Former Brooklyn Borough President Eric L. Adams was elected as New York City’s first vegan mayor today, defeating Republican Curtis Sliwa. Adams, 61, defeated former NYC sanitation commissioner Kathryn Garcia, former City Hall legal advisor Maya Wiley, and former 2020 presidential candidate Andrew Yang in the primary election in July.
Adams and Silwa argued issues like immunization requirements for city workers, strategies for helping NYC’s homeless population, and climate change mitigation initiatives throughout the campaign. Despite their differences, the two mayoral candidates complimented one other on their shared passion for animals. Sliwa, who lives with 16 rescued cats, has been an outspoken advocate for expanding no-kill animal shelters, stopping backyard breeding operations, and prohibiting horse-drawn carriages.
Adams has been vegan since 2016 and contributes his plant-based perspective to the office of mayor, in addition to supporting animal welfare causes.
The First Vegan Mayor of NYC
Adams began his public-service career with the New York City Police Department, where he spent 22 years. As a cop, Adams wanted to make a difference from the inside out, so he created 100 Blacks in Law Enforcement Who Care, a group that opposed racial profiling and pushed for criminal justice reform. Adams left the NYPD to pursue a career in politics, and in 2014, he was elected as Brooklyn Borough President for the first time as a person of color.
Adams became a vegan in order to alleviate the horrible symptoms he was experiencing after being diagnosed with Type 2 diabetes. As Brooklyn Borough President, Adams has spearheaded a plant-based medicine program within NYC Health + Hospitals/Bellevue, the city’s largest hospital system, to enable his constituents and fellow New Yorkers take charge of their health.
In May, Adams approved a $10,000 discretionary grant to the State University of New York (SUNY) Downstate College of Medicine to encourage plant-based nutrition instruction. The funds were used to help launch the Food as Medicine Initiative, a supplement to the existing nutrition curriculum that teaches future medical professionals about the therapeutic properties of plant-based meals.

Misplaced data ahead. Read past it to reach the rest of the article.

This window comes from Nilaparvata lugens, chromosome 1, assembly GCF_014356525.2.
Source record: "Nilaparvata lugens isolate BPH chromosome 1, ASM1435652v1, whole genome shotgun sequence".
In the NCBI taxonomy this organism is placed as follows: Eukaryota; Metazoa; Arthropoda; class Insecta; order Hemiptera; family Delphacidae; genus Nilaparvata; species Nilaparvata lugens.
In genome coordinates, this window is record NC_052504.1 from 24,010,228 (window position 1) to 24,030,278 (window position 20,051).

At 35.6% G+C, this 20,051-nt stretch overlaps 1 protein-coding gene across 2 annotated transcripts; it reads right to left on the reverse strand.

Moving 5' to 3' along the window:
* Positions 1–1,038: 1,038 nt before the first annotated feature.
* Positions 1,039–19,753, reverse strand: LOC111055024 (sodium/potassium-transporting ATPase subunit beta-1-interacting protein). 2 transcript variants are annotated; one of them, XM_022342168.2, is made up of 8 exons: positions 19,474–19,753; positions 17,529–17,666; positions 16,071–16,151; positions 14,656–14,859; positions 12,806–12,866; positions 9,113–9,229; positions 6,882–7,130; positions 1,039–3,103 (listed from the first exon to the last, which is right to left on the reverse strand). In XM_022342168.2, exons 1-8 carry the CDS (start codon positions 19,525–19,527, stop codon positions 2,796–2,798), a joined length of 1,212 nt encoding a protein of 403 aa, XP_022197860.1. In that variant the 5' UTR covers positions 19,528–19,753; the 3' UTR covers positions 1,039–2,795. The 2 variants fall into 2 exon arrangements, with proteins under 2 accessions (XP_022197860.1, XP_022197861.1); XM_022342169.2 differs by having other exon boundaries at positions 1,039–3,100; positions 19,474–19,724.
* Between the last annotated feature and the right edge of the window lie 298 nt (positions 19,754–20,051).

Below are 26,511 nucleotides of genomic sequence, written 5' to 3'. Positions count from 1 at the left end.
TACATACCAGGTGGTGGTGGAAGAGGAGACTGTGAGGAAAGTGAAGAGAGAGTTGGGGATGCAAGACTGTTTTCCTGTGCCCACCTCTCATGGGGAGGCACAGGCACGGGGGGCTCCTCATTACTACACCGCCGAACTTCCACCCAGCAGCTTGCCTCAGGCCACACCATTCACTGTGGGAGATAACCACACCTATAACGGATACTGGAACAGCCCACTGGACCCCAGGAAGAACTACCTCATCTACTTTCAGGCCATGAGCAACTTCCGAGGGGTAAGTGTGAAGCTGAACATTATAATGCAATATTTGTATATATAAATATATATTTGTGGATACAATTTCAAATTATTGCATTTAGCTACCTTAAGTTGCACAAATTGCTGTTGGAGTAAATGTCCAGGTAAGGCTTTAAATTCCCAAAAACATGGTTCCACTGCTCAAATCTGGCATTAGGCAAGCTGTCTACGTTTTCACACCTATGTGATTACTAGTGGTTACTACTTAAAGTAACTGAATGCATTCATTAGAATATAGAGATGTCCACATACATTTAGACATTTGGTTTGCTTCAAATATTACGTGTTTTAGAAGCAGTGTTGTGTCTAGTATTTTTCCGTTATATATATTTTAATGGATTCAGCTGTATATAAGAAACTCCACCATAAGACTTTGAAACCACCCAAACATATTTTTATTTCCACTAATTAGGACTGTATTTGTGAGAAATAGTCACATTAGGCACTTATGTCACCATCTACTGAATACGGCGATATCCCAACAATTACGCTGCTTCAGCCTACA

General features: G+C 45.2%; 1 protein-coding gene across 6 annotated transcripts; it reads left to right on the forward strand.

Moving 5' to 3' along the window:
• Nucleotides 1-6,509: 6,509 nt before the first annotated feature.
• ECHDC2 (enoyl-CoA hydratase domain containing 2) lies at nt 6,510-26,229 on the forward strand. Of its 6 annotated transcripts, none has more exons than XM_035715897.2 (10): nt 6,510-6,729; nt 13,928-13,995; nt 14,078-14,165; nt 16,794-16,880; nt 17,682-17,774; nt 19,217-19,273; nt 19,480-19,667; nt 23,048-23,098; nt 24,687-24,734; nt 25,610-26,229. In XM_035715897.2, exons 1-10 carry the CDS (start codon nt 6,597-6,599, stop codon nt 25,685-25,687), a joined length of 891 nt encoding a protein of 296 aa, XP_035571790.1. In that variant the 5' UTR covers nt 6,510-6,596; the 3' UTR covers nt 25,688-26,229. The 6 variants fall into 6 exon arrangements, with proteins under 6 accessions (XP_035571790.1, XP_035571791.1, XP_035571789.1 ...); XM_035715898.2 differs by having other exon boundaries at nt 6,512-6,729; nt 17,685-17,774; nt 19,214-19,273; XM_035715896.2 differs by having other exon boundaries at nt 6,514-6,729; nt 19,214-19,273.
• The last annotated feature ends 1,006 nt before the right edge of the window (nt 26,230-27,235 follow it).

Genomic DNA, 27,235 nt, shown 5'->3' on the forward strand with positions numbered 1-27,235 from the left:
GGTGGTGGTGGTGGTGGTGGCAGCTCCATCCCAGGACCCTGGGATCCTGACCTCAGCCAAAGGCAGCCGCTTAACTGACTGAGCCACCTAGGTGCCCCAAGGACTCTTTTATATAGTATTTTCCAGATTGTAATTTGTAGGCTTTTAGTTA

Adams also collaborated with former NYC mayor Bill de Blasio to create Meatless Mondays at 15 schools in Brooklyn, a program that the then-mayor expanded to all 1,700 NYC public schools in 2019. That same year, Adams spearheaded Resolution 238, which demanded that processed meats like bologna, pepperoni, and hot dogs be removed from all public school menus in the city.
Using Plant-Based Programs to Improve Health of NYC
Adams will utilize his experience conquering serious illness with a plant-based diet to drive policy in his role as mayor. “I don’t believe the government should tell you what you can have on your grill in your backyard on Saturday. What the government should do is not feed the crises,” Adams told GrubStreet in a recent interview. “So we can’t have a Department of Health and Mental Hygiene fighting childhood obesity, diabetes, and asthma and a Department of Education preparing 960,000 meals a day that cause childhood obesity, diabetes, and asthma. So what you do with your dollar is up to you. But on taxpayers’ dollars, we should not be feeding a health-care crisis.”
Adams is a published author who recently released Healthy at Last, a book in which he describes his plant-based transformation, discusses the topic of diet-related chronic diseases in communities of color, and includes more than 50 vegan recipes. Adams has also appeared in various documentaries that advocate plant-based living, including the upcoming film They’re Trying to Kill Us, which investigates the intersections between diet, poverty, and systemic racism.
“Like many New Yorkers, my life has been full of struggles. It wasn’t always easy. My mom worked her fingers to the bone cleaning houses to raise six children, all on her own,” Adams stated when he announced his run for mayor last year. “But we persevered—because that’s what New Yorkers do. Now the city is in pain. And I know I can help because I have lived the life of the people who are hurting the most. I have seen what works and what doesn’t in this city. To be truly progressive, we have to fix [the] government and eliminate the inefficiencies that are holding us back.”
Source: “Eric Adams Makes History As New York City’s First Vegan Mayor” by VegNews